Method and system for multiple dataset gaussian process modeling
A method of computerized data analysis and synthesis is described. First and second datasets of a quantity of interest are stored. A Gaussian process model is generated using the first and second datasets to compute optimized kernel and noise hyperparameters. The Gaussian process model is applied using the stored first and second datasets and hyperparameters to perform Gaussian process regression to compute estimates of unknown values of the quantity of interest. The resulting computed estimates of the quantity of interest result from a nonparametric Gaussian process fusion of the first and second measurement datasets. The first and second datasets may be derived from the same or different measurement sensors. Different sensors may have different noise and/or other characteristics.
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This patent application is a U.S. National Phase Application under 35 U.S.C. §371 of International Application No. PCT/AU2010/001196, filed Sep. 15, 2010, entitled A METHOD AND SYSTEM FOR MULTIPLE DATASET GAUSSIAN PROCESS MODELING, which claims priority to Australian Patent Application No. 2009904466, filed Sep. 15, 2009, and Australian Patent Application No. 2010900196, filed Jan. 19, 2010.
FIELD OF APPLICATIONThis invention relates to a method and system for modeling a dataset using Gaussian processes. The invention may find numerous fields of application from which appropriate datasets may be derived including modeling mining geology or geography or economic data modeling, for example. One particular field of application considered in greatest detail herein relates to computer implemented terrain mapping for robotic navigation and the like.
BACKGROUNDIn a large scale environment like an opencut mine, spatial modeling of geography and geology can have many uses in planning, analysis and operations within the environment. In the case of automated mining, a geographical model or terrain map can be used to guide robotic vehicles, whilst an inground geological model of the ore body may be used to determine drilling and blasting operations.
A digital representation of the operating environment in the form of a spatial model is typically generated from sensor measurements which provide a sample of the actual environmental variable being modeled (e.g. elevation in the case of a terrain map, or ore grade in the case of inground ore body modeling) at various spatially distinct locations within the operating environment. The measured sample data is then treated in some manner such as by interpolation to determine information about the environment in locations other than those actually measured.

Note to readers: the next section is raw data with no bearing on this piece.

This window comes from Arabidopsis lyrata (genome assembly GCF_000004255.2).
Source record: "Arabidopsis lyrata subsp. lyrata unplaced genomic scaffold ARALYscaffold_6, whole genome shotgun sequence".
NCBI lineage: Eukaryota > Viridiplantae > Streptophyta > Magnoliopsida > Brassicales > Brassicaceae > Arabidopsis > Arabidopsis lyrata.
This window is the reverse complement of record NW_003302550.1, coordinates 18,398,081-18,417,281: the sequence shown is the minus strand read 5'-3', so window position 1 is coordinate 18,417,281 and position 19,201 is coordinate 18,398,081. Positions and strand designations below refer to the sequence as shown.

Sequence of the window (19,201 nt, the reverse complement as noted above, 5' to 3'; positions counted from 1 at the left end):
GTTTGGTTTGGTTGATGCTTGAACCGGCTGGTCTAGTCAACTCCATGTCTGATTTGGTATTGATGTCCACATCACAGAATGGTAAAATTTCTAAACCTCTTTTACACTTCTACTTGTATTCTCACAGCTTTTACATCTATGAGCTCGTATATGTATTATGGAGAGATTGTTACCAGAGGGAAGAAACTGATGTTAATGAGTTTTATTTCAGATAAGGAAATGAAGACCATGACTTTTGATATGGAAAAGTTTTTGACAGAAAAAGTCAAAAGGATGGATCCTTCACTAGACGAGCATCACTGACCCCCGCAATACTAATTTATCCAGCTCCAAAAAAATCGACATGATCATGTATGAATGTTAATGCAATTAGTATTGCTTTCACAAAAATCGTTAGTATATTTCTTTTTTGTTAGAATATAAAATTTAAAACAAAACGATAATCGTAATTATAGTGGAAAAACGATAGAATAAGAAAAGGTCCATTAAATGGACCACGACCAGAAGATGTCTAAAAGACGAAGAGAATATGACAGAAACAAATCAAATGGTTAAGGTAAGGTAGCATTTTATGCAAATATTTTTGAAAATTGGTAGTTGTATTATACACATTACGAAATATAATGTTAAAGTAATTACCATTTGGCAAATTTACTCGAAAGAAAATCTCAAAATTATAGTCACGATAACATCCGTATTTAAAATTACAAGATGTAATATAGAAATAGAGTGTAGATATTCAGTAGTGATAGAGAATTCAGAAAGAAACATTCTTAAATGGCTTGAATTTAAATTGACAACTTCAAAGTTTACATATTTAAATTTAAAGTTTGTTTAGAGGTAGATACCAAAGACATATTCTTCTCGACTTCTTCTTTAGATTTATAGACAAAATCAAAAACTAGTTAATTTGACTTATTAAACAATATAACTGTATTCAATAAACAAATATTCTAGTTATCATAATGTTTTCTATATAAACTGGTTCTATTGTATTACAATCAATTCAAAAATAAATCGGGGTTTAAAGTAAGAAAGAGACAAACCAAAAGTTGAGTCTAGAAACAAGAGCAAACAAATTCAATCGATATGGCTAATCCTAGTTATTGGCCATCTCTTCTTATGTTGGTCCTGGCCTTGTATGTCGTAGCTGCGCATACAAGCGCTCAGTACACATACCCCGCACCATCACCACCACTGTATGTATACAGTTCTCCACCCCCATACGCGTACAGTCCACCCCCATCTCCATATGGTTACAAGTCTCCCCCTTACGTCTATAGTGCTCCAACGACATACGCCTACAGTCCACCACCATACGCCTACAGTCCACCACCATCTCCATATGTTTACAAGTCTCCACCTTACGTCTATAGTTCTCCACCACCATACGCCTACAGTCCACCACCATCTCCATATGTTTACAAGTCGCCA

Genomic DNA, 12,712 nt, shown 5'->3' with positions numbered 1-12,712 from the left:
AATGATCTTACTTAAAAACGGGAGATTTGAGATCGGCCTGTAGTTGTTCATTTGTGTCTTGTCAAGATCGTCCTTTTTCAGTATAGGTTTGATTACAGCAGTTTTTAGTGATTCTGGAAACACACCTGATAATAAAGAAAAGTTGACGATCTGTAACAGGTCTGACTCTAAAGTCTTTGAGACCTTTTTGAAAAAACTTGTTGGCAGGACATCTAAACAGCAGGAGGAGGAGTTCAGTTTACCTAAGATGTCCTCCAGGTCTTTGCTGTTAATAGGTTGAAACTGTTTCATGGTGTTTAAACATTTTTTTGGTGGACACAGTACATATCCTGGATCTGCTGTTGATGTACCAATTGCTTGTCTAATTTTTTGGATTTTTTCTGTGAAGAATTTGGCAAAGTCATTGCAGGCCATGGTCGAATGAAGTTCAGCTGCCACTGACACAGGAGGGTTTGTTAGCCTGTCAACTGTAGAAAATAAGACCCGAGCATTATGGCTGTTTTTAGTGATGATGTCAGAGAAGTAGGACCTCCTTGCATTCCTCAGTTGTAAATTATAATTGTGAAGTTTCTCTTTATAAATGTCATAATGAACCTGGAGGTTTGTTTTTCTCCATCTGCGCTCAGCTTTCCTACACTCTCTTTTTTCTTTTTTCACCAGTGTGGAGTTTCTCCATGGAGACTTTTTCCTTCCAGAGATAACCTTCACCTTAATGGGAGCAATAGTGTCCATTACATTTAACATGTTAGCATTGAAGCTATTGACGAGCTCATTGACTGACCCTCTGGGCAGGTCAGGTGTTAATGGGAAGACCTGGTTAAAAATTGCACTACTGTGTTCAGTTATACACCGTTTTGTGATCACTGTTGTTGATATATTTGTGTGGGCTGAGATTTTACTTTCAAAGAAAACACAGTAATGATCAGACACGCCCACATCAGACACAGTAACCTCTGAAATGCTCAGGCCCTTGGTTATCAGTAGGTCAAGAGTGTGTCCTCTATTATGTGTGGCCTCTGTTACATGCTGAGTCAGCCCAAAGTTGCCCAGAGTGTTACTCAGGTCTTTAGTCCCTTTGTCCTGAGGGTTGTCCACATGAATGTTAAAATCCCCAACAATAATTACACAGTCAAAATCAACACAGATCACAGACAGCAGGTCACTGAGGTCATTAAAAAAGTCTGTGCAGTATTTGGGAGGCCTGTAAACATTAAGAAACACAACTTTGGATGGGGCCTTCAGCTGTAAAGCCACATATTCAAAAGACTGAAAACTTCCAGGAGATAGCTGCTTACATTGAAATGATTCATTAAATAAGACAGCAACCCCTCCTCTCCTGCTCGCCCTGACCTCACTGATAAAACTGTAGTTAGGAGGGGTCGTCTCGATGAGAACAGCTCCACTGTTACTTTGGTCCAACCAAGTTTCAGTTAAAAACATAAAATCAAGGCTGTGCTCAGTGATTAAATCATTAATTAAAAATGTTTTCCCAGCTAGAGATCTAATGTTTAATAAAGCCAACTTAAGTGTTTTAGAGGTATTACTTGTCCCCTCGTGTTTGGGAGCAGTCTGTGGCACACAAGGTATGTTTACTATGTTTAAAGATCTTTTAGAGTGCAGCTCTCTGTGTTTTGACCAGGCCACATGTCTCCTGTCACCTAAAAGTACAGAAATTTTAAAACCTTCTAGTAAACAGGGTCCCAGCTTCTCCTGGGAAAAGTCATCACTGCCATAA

Stateoftheart representations generally map surfaces by computing triangulations. These methods, however, do not have a statistically sound way of incorporating and managing uncertainty. The assumption of statistically independent data is a further limitation of many works that have used these approaches. While there are several interpolation techniques known, the independence assumption can lead to simplistic (simple averaging like) techniques that result in an inaccurate modeling of the terrain.
Gaussian process based terrain modeling provides an approach that enables a multiresolution representation of space, incorporates and manages uncertainty in a statistically sound way, and can handle spatially correlated data in an appropriate manner. Gaussian Processes (GPs) are stochastic processes based on the normal (Gaussian) distribution and can be used to good effect as a powerful nonparametric learning technique for spatial modeling. Inference of continuous values with a Gaussian process prior is known as Gaussian process regression, and is sometimes referred to as “Kriging” in the geospatial community.
Another difficulty in terrain modeling arises from the limited perceptual capabilities and/or placement opportunities for measurement sensors which renders collected sensory data notably incomplete. Incomplete sensor data can be manifested in a number of different ways. Sensors have an inherent fieldofview and range which limit the region of terrain that can be measured at one time. If the region of interest is larger then multiple sensors (or multiple measurements with one sensor) would be needed to obtain sample measurements across the whole area. Physical occlusions within a sensor fieldofview may also cause incomplete measurement data requiring another sensor placement. Further, various different kinds of sensors may be used to measure terrain in the same region. For example, terrain data can be obtained using numerous sensors including 3D laser scanners and GPS. Laser scanners (sometimes referred to as LIDAR sensors) provide dense and accurate data, whereas a GPS based survey typically comprises a relatively sparse set of well chosen points of interest.
In large scale terrain modeling it may therefore be useful to incorporate multiple sensory snapshots from multiple sensors to obtain the most complete model possible. This will require fusing these multiple and multimodal sensory datasets to obtain a unified computational model.